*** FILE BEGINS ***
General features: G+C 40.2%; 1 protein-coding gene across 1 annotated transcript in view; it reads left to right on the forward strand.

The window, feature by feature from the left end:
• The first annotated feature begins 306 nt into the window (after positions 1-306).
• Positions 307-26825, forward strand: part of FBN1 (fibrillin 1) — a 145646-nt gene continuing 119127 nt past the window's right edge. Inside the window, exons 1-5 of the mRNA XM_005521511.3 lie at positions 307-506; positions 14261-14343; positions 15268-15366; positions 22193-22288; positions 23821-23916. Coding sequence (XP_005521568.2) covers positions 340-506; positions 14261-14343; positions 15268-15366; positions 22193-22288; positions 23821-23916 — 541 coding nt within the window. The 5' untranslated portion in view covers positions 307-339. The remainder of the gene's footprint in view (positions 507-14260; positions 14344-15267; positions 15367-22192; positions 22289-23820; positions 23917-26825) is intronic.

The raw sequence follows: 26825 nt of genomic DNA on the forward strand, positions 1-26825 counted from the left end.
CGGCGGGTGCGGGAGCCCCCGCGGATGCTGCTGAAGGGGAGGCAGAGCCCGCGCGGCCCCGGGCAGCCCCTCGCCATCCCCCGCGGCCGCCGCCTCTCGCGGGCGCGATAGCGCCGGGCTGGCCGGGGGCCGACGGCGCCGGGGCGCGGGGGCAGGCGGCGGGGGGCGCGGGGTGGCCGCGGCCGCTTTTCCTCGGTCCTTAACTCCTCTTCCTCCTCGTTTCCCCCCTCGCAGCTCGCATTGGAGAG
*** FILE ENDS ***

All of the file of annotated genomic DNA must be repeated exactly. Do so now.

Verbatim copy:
General features: G+C 40.2%; 1 protein-coding gene across 1 annotated transcript in view; it reads left to right on the forward strand.

The window, feature by feature from the left end:
• The first annotated feature begins 306 nt into the window (after positions 1-306).
• Positions 307-26825, forward strand: part of FBN1 (fibrillin 1) — a 145646-nt gene continuing 119127 nt past the window's right edge. Inside the window, exons 1-5 of the mRNA XM_005521511.3 lie at positions 307-506; positions 14261-14343; positions 15268-15366; positions 22193-22288; positions 23821-23916. Coding sequence (XP_005521568.2) covers positions 340-506; positions 14261-14343; positions 15268-15366; positions 22193-22288; positions 23821-23916 — 541 coding nt within the window. The 5' untranslated portion in view covers positions 307-339. The remainder of the gene's footprint in view (positions 507-14260; positions 14344-15267; positions 15367-22192; positions 22289-23820; positions 23917-26825) is intronic.

The raw sequence follows: 26825 nt of genomic DNA on the forward strand, positions 1-26825 counted from the left end.
CGGCGGGTGCGGGAGCCCCCGCGGATGCTGCTGAAGGGGAGGCAGAGCCCGCGCGGCCCCGGGCAGCCCCTCGCCATCCCCCGCGGCCGCCGCCTCTCGCGGGCGCGATAGCGCCGGGCTGGCCGGGGGCCGACGGCGCCGGGGCGCGGGGGCAGGCGGCGGGGGGCGCGGGGTGGCCGCGGCCGCTTTTCCTCGGTCCTTAACTCCTCTTCCTCCTCGTTTCCCCCCTCGCAGCTCGCATTGGAGAG